That collaboration and shared inspiration, he says, can create fresh approaches to the key question Remake Learning addresses: “How do we best serve our kids?”

It’s also “incredibly affirming for those in the local learning landscape to appreciate and understand what high quality work we’re doing collectively,” Behr says.

In addition to this global attention, Remake Learning also continues to share its knowledge nationally. Building on the success of our regional Remake Learning Days, Pittsburgh will collaborate in April with five other cities to host Remake Learning Days Across America, a multi-city festival of innovative and engaging learning experiences for young people and their families.

Are you R.E.A.A.D.Y. for this? A STEM and performing arts school is in the works for Millvale.

reaady
Kidsburgh Staff
January15/ 2019

This story first appeared on NEXTPittsburgh, which publishes Kidsburgh. 

By Kristy Locklin

With the arrival of new businesses and residents, there are plenty of reasons to dance, sing and make merry in Millvale. Soon local high school students could earn college credit through these same unbridled displays of creativity.

The R.E.A.A.D.Y. (Redefining Education Achieving Associate Degrees for Youths) STEM (Science, Technology, Engineering and Math) & Performing Arts Charter School is expected to open in 2020 in the former Holy Spirit School on Farragut Street in the borough.

A public forum to discuss this public, tuition-free institution will happen at 7 p.m. Thursday, Jan. 17, at Millvale Community Library. (Interested in going? You can RSVP to info@reaadyfoundation.org.)

The forum will be “an opportunity for us to share our ideas and visions for the school,” says the nonprofit R.E.A.A.D.Y. Foundation‘s Communications Director Cheryl Aughton, “and to hear from the people about what they want and need.”

From dance, theater and filmmaking to music production and culinary arts, high school students attending the charter school would take courses that might not otherwise be available at a traditional high school, while also focusing on core academics. And eligible juniors and seniors can earn an associate degree from Community College of Allegheny County as they receive their high school diploma.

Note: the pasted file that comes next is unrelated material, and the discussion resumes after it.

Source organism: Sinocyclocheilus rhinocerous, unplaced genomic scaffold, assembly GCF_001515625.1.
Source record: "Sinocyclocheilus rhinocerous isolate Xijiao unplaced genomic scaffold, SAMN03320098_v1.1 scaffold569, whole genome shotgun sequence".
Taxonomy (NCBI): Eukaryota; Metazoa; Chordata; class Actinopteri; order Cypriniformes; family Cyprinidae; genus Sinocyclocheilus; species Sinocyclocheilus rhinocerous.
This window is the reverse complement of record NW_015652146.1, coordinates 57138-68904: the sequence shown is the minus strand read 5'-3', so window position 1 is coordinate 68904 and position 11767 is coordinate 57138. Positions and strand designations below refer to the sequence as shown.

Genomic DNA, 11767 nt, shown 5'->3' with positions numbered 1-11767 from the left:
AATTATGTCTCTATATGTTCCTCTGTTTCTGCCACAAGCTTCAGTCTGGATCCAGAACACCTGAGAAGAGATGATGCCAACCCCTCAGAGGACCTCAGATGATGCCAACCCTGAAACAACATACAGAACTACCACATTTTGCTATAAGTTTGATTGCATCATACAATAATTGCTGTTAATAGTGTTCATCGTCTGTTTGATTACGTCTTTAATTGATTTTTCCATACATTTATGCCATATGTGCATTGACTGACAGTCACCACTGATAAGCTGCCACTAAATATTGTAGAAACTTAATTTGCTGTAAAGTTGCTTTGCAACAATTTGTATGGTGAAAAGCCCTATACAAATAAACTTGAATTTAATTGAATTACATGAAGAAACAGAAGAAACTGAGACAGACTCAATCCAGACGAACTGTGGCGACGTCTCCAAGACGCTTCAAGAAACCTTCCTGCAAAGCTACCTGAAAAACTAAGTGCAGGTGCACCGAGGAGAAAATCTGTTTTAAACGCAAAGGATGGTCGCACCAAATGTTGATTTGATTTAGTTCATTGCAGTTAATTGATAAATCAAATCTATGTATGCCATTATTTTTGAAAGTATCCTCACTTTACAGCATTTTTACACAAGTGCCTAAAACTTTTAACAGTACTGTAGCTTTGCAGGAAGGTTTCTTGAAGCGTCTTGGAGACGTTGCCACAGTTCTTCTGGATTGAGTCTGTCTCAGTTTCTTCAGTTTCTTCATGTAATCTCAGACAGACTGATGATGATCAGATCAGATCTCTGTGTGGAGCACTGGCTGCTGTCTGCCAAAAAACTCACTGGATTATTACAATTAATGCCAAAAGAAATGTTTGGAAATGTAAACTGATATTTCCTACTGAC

Kenneth Nickel, a former principal dancer and a dance educator, launched the R.E.A.A.D.Y. Foundation to give students financial and developmental support as they reach for their dreams.

As plans for the school take shape, the foundation is also focusing on awarding partial and full scholarships to current high schoolers in Allegheny, Beaver and Butler counties who need funding to attend workshops, performing arts camps or other art-based programs that already exist in the region. Applications for these scholarships will be accepted March 31 through April 30. Students who apply will receive information about auditions later this spring.

Nickel, 60, of Greenfield, says he was a hyperactive child whose parents — a nurse’s aide and a butcher — enrolled him in dance classes to help channel that energy. Turns out, he was a natural.

He joined Pittsburgh Ballet Theatre at age 16 and by 21 was a principal dancer. He pirouetted around the world, from Japan and Russian to Venezuela, and established performance art degree programs at La Roche College, California University of Pennsylvania and the Community College of Beaver County.

“I’ve been very fortunate in my career,” he says, admitting that it’s not always easy for artists to find a job doing what they love right out of high school.

Through the R.E.A.A.D.Y. curriculum, he says, students will be exposed to an array of opportunities in the arts, including the administrative side of them, all while helping Millvale: Nickel envisions culinary students cooking meals for people in need. He also plans to hire custodians, cafeteria workers and other employees from within the community.

Kidcast: Top events this week

Kristine Sorensen
January15/ 2019

Kidsburgh has some great ideas of ways to spend Martin Luther King Day with your kids off school. From a free glass-blowing activity to library programs for kids, to museums helping kids understand what Martin Luther King represented. All of these are included in Kidsburgh’s guide to 10 Ways Kids Can Celebrate MLK Day. Plus, learn about a special show that’s out of this world.

What do you plan to do on the day off school? Find all the details at the link below!